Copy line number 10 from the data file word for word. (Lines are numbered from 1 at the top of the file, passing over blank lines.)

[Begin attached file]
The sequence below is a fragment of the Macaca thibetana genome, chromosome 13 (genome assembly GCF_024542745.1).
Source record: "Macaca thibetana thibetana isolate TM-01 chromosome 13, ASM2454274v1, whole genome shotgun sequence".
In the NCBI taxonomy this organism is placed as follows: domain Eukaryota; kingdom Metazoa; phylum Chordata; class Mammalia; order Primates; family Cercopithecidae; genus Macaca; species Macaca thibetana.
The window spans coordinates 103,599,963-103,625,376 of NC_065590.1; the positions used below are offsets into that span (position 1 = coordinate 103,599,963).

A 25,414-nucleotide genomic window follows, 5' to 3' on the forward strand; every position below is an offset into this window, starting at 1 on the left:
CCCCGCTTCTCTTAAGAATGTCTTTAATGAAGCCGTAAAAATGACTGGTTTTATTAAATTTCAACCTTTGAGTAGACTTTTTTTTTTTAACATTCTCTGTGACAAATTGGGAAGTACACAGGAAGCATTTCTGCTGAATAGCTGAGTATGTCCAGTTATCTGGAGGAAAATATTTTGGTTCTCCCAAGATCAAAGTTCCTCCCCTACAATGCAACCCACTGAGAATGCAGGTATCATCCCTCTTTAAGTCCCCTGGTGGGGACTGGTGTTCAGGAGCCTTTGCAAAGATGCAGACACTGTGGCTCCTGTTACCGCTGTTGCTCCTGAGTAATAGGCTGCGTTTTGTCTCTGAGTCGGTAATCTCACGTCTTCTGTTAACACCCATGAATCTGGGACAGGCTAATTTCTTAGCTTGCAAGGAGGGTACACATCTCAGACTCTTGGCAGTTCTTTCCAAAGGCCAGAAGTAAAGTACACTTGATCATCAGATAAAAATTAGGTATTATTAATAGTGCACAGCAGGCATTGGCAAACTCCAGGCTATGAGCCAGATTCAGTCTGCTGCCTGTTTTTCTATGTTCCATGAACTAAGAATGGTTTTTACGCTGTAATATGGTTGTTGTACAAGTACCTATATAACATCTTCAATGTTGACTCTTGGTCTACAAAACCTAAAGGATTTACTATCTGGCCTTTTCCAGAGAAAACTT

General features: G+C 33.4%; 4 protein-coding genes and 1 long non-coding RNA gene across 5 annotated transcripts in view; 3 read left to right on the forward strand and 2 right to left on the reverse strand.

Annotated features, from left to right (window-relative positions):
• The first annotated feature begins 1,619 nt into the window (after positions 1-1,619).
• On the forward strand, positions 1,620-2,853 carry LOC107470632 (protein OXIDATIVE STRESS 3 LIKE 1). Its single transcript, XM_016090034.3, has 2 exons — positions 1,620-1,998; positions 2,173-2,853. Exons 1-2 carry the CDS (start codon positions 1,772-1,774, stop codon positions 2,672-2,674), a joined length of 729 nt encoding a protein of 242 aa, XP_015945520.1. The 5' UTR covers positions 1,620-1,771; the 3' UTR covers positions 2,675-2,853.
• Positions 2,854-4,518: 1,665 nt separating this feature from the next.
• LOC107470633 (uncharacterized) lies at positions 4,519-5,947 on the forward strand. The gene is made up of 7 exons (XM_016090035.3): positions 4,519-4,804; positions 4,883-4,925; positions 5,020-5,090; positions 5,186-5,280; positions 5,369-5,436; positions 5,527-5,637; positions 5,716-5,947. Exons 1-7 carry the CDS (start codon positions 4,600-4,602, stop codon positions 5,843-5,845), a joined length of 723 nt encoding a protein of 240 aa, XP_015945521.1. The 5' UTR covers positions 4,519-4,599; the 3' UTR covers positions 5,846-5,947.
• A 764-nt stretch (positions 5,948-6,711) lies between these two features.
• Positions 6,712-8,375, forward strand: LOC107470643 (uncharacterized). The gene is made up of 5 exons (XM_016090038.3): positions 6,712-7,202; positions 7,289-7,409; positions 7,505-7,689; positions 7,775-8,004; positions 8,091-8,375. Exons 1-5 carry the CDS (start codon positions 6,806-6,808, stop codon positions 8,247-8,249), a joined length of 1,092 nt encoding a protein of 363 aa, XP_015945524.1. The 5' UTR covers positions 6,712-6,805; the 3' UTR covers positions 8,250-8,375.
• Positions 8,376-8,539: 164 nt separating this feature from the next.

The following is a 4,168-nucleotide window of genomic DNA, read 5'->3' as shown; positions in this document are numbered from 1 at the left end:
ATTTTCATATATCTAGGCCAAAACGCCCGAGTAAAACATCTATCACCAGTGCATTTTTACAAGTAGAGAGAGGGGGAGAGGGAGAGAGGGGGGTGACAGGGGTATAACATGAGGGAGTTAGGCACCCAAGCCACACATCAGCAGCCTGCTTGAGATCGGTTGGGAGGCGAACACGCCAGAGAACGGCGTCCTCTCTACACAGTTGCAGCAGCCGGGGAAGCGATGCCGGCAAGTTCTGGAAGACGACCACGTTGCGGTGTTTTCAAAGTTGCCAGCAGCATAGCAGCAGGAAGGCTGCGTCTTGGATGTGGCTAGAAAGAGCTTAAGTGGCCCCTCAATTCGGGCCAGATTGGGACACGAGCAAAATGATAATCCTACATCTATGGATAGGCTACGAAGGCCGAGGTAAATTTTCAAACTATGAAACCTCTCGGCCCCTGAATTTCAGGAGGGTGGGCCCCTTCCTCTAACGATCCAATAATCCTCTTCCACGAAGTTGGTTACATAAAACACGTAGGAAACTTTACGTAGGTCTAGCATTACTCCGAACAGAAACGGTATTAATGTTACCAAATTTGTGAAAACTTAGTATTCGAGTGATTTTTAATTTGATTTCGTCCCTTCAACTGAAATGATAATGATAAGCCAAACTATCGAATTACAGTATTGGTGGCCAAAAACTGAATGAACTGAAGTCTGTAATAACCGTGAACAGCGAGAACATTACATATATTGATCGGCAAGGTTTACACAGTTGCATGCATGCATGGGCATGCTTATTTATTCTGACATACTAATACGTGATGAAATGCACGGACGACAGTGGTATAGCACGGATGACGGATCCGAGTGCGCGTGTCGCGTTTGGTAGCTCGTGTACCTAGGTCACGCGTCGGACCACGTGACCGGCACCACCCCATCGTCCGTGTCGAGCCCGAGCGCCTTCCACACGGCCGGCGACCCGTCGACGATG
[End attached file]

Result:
• On the forward strand, positions 1,620-2,853 carry LOC107470632 (protein OXIDATIVE STRESS 3 LIKE 1). Its single transcript, XM_016090034.3, has 2 exons — positions 1,620-1,998; positions 2,173-2,853. Exons 1-2 carry the CDS (start codon positions 1,772-1,774, stop codon positions 2,672-2,674), a joined length of 729 nt encoding a protein of 242 aa, XP_015945520.1. The 5' UTR covers positions 1,620-1,771; the 3' UTR covers positions 2,675-2,853.